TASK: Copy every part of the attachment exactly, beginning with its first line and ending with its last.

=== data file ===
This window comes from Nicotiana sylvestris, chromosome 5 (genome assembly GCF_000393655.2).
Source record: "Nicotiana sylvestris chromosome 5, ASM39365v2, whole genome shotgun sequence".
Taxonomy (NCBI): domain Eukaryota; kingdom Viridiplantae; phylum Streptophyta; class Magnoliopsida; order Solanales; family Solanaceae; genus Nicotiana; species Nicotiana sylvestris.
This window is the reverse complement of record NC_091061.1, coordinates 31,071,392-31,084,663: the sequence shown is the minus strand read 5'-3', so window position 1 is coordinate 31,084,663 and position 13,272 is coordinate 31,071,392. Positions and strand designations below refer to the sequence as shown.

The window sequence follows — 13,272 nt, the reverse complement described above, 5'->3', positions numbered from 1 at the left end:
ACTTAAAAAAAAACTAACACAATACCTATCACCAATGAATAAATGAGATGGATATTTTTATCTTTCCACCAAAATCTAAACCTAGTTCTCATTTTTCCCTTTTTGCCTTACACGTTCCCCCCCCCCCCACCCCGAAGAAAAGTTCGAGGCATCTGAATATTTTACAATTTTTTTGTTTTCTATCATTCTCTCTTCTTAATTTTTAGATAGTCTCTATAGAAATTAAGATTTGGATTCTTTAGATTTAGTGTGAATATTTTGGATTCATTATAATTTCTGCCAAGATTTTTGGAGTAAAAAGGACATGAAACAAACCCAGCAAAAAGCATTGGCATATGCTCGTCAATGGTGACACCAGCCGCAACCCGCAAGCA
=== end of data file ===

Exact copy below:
This window comes from Nicotiana sylvestris, chromosome 5 (genome assembly GCF_000393655.2).
Source record: "Nicotiana sylvestris chromosome 5, ASM39365v2, whole genome shotgun sequence".
Taxonomy (NCBI): domain Eukaryota; kingdom Viridiplantae; phylum Streptophyta; class Magnoliopsida; order Solanales; family Solanaceae; genus Nicotiana; species Nicotiana sylvestris.
This window is the reverse complement of record NC_091061.1, coordinates 31,071,392-31,084,663: the sequence shown is the minus strand read 5'-3', so window position 1 is coordinate 31,084,663 and position 13,272 is coordinate 31,071,392. Positions and strand designations below refer to the sequence as shown.

The window sequence follows — 13,272 nt, the reverse complement described above, 5'->3', positions numbered from 1 at the left end:
ACTTAAAAAAAAACTAACACAATACCTATCACCAATGAATAAATGAGATGGATATTTTTATCTTTCCACCAAAATCTAAACCTAGTTCTCATTTTTCCCTTTTTGCCTTACACGTTCCCCCCCCCCCCACCCCGAAGAAAAGTTCGAGGCATCTGAATATTTTACAATTTTTTTGTTTTCTATCATTCTCTCTTCTTAATTTTTAGATAGTCTCTATAGAAATTAAGATTTGGATTCTTTAGATTTAGTGTGAATATTTTGGATTCATTATAATTTCTGCCAAGATTTTTGGAGTAAAAAGGACATGAAACAAACCCAGCAAAAAGCATTGGCATATGCTCGTCAATGGTGACACCAGCCGCAACCCGCAAGCA